“For someone that size to have the skill and ability that he has, it’s really remarkable,” West said. “I just don’t see people being able to cover him because of his versatility and shot-making ability. He’s not just a shooter, he’s a shot-maker, a shot-creator.”
Through seven seasons, Durant has 14,851 points, already placing him 132nd all-time. He scored 2,593 points this season, a career-high.
If he could average around 2,500 the next six years — an extremely tall task, but that’s what it’ll likely take during his prime years — he’d be up to nearly 30,000 by his 32nd birthday and 13th year in the league.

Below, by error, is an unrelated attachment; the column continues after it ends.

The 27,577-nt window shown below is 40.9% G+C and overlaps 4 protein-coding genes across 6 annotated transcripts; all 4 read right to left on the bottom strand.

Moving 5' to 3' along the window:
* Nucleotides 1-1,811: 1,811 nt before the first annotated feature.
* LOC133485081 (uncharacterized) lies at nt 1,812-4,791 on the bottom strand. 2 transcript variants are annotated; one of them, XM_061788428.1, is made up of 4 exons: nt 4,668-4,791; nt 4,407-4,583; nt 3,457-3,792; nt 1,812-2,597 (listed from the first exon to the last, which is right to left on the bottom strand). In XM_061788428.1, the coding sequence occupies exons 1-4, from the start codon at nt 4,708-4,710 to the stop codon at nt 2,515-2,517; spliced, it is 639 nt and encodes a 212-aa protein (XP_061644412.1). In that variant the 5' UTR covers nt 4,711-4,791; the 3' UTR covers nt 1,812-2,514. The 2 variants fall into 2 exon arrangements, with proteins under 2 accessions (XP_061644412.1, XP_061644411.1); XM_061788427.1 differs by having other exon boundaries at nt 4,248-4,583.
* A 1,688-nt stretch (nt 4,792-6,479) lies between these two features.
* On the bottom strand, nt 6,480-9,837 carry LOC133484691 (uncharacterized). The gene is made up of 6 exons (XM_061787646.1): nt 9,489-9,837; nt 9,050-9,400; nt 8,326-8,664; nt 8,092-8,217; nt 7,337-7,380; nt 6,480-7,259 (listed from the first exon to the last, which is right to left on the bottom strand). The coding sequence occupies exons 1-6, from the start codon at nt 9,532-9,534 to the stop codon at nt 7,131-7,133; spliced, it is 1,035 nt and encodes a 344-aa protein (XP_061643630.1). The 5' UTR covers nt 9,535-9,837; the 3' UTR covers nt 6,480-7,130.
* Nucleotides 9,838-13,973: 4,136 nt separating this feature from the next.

That would already put him at sixth all-time, behind only Abdul-Jabbar, Malone, Michael Jordan, Kobe Bryant and Wilt Chamberlain.
From there, he’d have the latter stages of his career to accumulate around 9,000 more. A lot will depend on how he ages, but even when the athleticism fades, the shooting touch typically doesn’t. Abdul-Jabbar played until he was 41, averaging more than 1,000 points his last three years.
“I’m going out on a limb,” former NBA player Steve Smith recently said of Durant on TNT. “If he stays healthy, he can maybe catch Kareem.”
“Not Kareem. Not 38 stacks,” a stunned Shaquille O’Neal answered back, referring to thousands. “Thirty-four, not 38.”
For Durant, a daunting task that remains more than a decade away. But not an impossible one, based on what he’s already done and what the game’s legends are already saying about him.